WEST ENGLEWOOD — Antwone Price worked in the Cook County Clerk's Office for almost a decade, but he also moonlighted as a hip hop promoter.
And family members said he was good at it.
They said Price, 30, represented local rap artists and had promoted shows for big names like T.I., Gucci Mane and Chief Keef.
Price's fiance, Kiara Robinson, said he liked to show off his money. Price drove nice cars and wore nice clothes, but family said that also made him a target in the West Englewood neighborhood.
About 3:20 Wednesday afternoon, police were called to the 7100 block of South Oakley Avenue where they found Price's white, two-door Chevy Camaro. They found 22-year-old Trevin Hullum bound and beaten in the back seat. Price's body was in the trunk, also bound and beaten, family said.
Both men were pronounced dead at the scene. Police have classified both deaths as homicides, according to Officer Daniel O'Brien, a police spokesman, and the Cook County Medical Examiner's Office on Friday morning confirmed the men's identities.
Family members of both murdered men claim Price and Hullum were beaten and held for ransom before they were killed.
Price's grandmother, Myrtis Price, said she believed her grandson was killed over money.
"I knew he was gonna get killed. I had a feeling," Price said at her home Thursday morning. "When we didn't know where he was, I knew somebody had him."
Family members said for all the "flash" and "bling" Price showed, he had recently been strapped for cash, especially after he had bought a home in the South Suburbs for Robinson and the couple's baby daughter.
Robinson said Price had lent $5,000 to a local promoter and T-shirt maker, and he had repeatedly asked for that money back. After dodging Price for some time, the T-shirt maker had called Price late Tuesday night to tell him he could come pick up his money.
Myrtis Price said she was with her grandson Tuesday night before he got the call.
"He left home at 1:30 ... and after that, nobody heard from him," Myrtis Price said.
Trevin Hullum, 22, joined Price to pick up the money. Hullum, who lived in Milwaukee, would come to Chicago to visit family who lived down the street from Price's grandmother. He would also help Price with his promoting work as a way make some cash, according to Hullum's mother, Shante Hullum.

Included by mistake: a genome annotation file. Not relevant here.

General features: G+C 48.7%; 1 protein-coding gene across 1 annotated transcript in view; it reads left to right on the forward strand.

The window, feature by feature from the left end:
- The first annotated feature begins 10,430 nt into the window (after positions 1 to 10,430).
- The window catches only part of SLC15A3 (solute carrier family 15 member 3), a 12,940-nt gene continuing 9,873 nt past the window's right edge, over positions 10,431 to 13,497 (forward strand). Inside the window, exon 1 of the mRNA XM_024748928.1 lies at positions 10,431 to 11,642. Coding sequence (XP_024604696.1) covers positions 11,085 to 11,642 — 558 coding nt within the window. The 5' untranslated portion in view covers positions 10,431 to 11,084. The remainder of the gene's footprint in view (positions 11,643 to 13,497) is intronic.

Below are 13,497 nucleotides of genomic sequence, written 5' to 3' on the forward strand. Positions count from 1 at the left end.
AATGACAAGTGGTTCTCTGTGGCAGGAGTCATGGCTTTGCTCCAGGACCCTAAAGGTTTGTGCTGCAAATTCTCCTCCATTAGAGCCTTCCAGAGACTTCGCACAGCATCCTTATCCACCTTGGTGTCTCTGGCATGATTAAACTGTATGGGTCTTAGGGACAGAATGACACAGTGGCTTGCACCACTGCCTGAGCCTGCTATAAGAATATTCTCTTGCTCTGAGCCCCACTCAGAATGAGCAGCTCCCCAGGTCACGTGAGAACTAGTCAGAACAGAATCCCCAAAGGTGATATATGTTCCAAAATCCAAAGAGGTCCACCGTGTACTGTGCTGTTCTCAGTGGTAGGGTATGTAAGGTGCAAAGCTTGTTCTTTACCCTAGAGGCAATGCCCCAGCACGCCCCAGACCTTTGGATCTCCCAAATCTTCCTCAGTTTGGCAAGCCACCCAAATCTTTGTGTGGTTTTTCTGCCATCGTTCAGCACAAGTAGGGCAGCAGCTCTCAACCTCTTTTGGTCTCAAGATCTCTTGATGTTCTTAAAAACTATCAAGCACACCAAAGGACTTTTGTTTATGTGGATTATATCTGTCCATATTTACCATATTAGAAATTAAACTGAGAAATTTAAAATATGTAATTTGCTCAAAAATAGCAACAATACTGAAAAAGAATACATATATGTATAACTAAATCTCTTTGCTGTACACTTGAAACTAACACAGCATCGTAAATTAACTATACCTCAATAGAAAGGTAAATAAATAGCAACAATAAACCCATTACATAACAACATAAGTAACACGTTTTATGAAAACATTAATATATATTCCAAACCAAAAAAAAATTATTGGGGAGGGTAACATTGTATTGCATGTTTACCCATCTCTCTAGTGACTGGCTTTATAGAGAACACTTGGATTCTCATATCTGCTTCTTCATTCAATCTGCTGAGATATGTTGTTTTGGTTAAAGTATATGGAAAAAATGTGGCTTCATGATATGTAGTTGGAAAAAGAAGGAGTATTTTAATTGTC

After the two men left Tuesday night to pick the money, Myrtis Price said she received a call from a man trying to disguise his voice.
The man told her he was holding her grandson for a $5,000 ransom.
"I told him I didn't have it," Price said.
On Wednesday, Kiara Robinson said she used OnStar to find Price's car on the 7100 block of South Oakley Avenue. She said she first found Hullum's body in the backseat before discovering Price's body in the trunk.
Shante Hullum said she rushed to Chicago when she heard the news of her son's death. Outside her sister's home Thursday, tears streamed down her face as she described how her son died.
"They took my baby's shoestrings out his shoes and tied him up with his shoestrings, and beat him to death," Hullum said. "And that's it...And I want to know what happened to him, and I want justice."
Hullum said neither her son nor Price were drug dealers or gang members. She said they were both fathers who were just trying to provide for their children.
Hullum, who went by "Tank" because of his heavy-set build, had three daughters. Price had just one daughter, family said.
Robinson broke down crying Thursday as she showed off the diamond ring Price had given her last Christmas when he asked her to marry him.
Myrtis Price described her grandson as a hard-working man who "would work 10 days a week" if he could. She said he studied criminal justice at Quincy University in Quincy, in western Illinois, and had ambitions to one day become a probation officer in Cook County.
She said her grandson wanted to help people and was generous to a fault.
"He was a friendly guy. He loved people," she said. "He lent people money. He tried to help everybody, and people took advantage of him."
Shante Hullum said she wanted the world to know her only son was not a thug or a street person, but a person who had a family that loved him.
"That was my boy," Hullum said. "I want justice."